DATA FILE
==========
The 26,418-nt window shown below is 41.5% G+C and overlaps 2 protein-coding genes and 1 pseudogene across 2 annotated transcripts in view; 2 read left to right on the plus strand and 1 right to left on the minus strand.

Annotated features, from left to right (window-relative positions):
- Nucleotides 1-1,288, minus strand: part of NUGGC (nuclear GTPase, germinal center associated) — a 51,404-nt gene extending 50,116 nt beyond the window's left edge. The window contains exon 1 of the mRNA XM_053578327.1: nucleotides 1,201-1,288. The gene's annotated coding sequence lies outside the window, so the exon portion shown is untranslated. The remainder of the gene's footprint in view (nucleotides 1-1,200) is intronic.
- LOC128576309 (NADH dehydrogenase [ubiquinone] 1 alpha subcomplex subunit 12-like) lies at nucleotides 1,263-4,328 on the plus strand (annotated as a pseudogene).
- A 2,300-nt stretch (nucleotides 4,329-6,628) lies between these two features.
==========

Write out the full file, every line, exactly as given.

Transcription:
The 26,418-nt window shown below is 41.5% G+C and overlaps 2 protein-coding genes and 1 pseudogene across 2 annotated transcripts in view; 2 read left to right on the plus strand and 1 right to left on the minus strand.

Annotated features, from left to right (window-relative positions):
- Nucleotides 1-1,288, minus strand: part of NUGGC (nuclear GTPase, germinal center associated) — a 51,404-nt gene extending 50,116 nt beyond the window's left edge. The window contains exon 1 of the mRNA XM_053578327.1: nucleotides 1,201-1,288. The gene's annotated coding sequence lies outside the window, so the exon portion shown is untranslated. The remainder of the gene's footprint in view (nucleotides 1-1,200) is intronic.
- LOC128576309 (NADH dehydrogenase [ubiquinone] 1 alpha subcomplex subunit 12-like) lies at nucleotides 1,263-4,328 on the plus strand (annotated as a pseudogene).
- A 2,300-nt stretch (nucleotides 4,329-6,628) lies between these two features.